At least once a week a pastor contacts me about church revitalization. I always tell them I’m still learning, but we have seen God do some pretty amazing things in our church. Through this blog I’m trying to share some of the things I’m learning.
The primary question I receive is where I spend my time. What am I doing to lead the church to grow again?
And, I understand the question. It’s the question I’m asking other church leaders also.
One of the things I’ve learned is that there are some things I have to micromanage.
It’s important to know I’m not a micro-management leader. It goes against everything I stand for in leadership and even how I’m wired personally. I have written extensively about the need for delegation in leadership. I’m not good with details. I have a problem focusing minutely, So, I really do control very little that happens on our team. Plus, I love the team process. I don’t like the word “I” as much as the word “we”. (Even though I’ll use “I” more than “we in this post.)
In church revitalization I’ve micromanaged a few things a bit closer than I normally would. We are leading a church to survive it’s second hundred years. That’s not easy. It’s not easy work and it’s not easy for a church to continue to thrive that long. And, I knew that — not as well as I do now — before I entered this pastoral position.
I began with a keen sense that some things were vital to our success long-term. I view it as one of my roles to see the bigger picture and make sure all of us are going in the same direction. Therefore, I have micromanaged some things. I’ve not necessarily made the decisions, but I’ve made sure I had a strong voice in the process. (Actually, some of these were just as true in my years of church planting.)
Here are 5 things I’ve micromanaged in church revitalization:
Who we add to our team. Even people I don’t directly supervise. Now, I haven’t always made the final call — I don’t do all the interviewing — but I’ve been part of recruiting, part of discerning and part of the decision process. We are shaping a culture. It’s one of change and adaptability. It’s one where everyone takes ownership. It’s one where people enjoy their work and pull together as a team. That requires a certain “fit” and staff culture. Who we add to the team from this point forward says a lot about who we will be as a staff and how well we will work together. I want to make sure everyone we add is on that same page.
How we cast vision. We knew that having a common voice as a staff was vitally important — especially in the earlier days of change — but really always. We purposely developed some common language that would serve as rallying points for the church. We had a few key areas of focus. We said the same things repeatedly. I didn’t come up with those exclusively — we developed them as a team — but I led the charge and micromanaged to keep us on that track until it began to stick as our common vision.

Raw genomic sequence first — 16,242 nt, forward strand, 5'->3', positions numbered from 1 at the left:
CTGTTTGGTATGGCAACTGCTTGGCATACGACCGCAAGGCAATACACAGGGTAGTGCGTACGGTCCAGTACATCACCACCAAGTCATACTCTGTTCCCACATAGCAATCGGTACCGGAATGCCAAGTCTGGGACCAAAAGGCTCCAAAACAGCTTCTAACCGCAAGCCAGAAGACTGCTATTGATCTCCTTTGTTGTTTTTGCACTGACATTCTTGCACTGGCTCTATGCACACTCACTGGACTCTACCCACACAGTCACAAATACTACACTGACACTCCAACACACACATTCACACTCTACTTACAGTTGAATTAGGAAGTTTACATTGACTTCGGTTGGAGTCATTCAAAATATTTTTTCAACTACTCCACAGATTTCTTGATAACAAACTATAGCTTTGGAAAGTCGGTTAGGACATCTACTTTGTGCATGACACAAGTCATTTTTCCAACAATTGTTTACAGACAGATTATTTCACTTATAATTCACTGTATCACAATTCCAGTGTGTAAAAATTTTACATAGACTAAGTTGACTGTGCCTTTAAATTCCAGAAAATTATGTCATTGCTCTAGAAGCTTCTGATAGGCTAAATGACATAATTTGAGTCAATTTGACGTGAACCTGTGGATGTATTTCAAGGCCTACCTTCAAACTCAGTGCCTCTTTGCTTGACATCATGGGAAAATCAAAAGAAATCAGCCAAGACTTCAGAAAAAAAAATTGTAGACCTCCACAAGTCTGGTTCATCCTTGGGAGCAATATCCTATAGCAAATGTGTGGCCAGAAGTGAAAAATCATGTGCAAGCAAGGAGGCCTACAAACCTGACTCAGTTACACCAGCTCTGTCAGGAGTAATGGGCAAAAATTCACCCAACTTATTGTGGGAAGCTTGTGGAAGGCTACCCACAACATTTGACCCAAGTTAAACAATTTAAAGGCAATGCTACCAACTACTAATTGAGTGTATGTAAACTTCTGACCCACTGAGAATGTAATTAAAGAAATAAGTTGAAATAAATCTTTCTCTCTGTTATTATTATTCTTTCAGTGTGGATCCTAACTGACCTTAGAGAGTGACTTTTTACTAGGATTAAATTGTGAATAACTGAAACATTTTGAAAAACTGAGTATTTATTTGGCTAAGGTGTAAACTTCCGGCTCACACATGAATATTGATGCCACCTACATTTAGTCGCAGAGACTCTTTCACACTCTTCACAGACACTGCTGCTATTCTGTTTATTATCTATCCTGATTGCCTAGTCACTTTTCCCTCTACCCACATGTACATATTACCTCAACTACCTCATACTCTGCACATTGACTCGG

Where we place our greatest energies. Many times in revitalization efforts we can get distracted chasing after too many ideas. We are trying to grow again and often churches (and other organizations) will frantically move from one bad idea to another trying to find one that works. We needed some common goals and ideas and a limited focus. Again, this was especially true in the early days until we could gain trust with the people and gain buy-in for larger changes. I knew one of my roles would be to say no to some new initiatives and to slow the pace of change in some areas, while fueling that pace in other areas.
Organizational structure. As an established church, we had over 100 years of structure. Bureaucracy and process we know well. We had rules for everything. Over time, the church doesn’t stop to analyze what’s working and what isn’t. Typically we just add new layers of structure. Some of our structure, quite frankly, had become extremely burdensome and stood in the way of making progress. Some things we had on paper as “rules” we didn’t even follow. (I don’t like that either.) And, some rules we follow were simply archaic. They didn’t work or weren’t necessary. They slowed us down filling out paperwork no one was even going to read. We had duplicated processes and systems. I knew in the early days I would be a fresh set of eyes on our structure and would need to micromanage quickly before I “settled in” and became just another participant in the established process. (After we do something long enough it becomes habit and we can’t even see that it needs to be changed.)
New expenditures. As with most churches in need of revitalization, our finances had been struggling for several years. Thankfully we had good people in charges of our finances and they had held the church together through very difficult times. But, I knew to be successful long-term we had to be in the best financial condition possible. And, I knew that as the senior staff leader I had to be the primary voice for this on a day-to-day basis. Even though changes were needed (and are needed) that can be expensive, we have been extremely careful to make sure our basic financial condition is stabilized first. I don’t make economic decisions alone — and shouldn’t — but I’ve been a key driver in that process. And, we have done remarkably well financially (again thanks to tremendous finance committee and staff efforts), but we still have a ways to go.
I’ve not worried about a lot of things in church revitalization. What color carpets or wall coverings don’t excite me very much. I’ve given a few song suggestions, but I’ve not been too involved in that process. Apart from my normal responsibilities of preaching and being a pastor, these are the things I’ve concerned myself with most and that have received my best energies.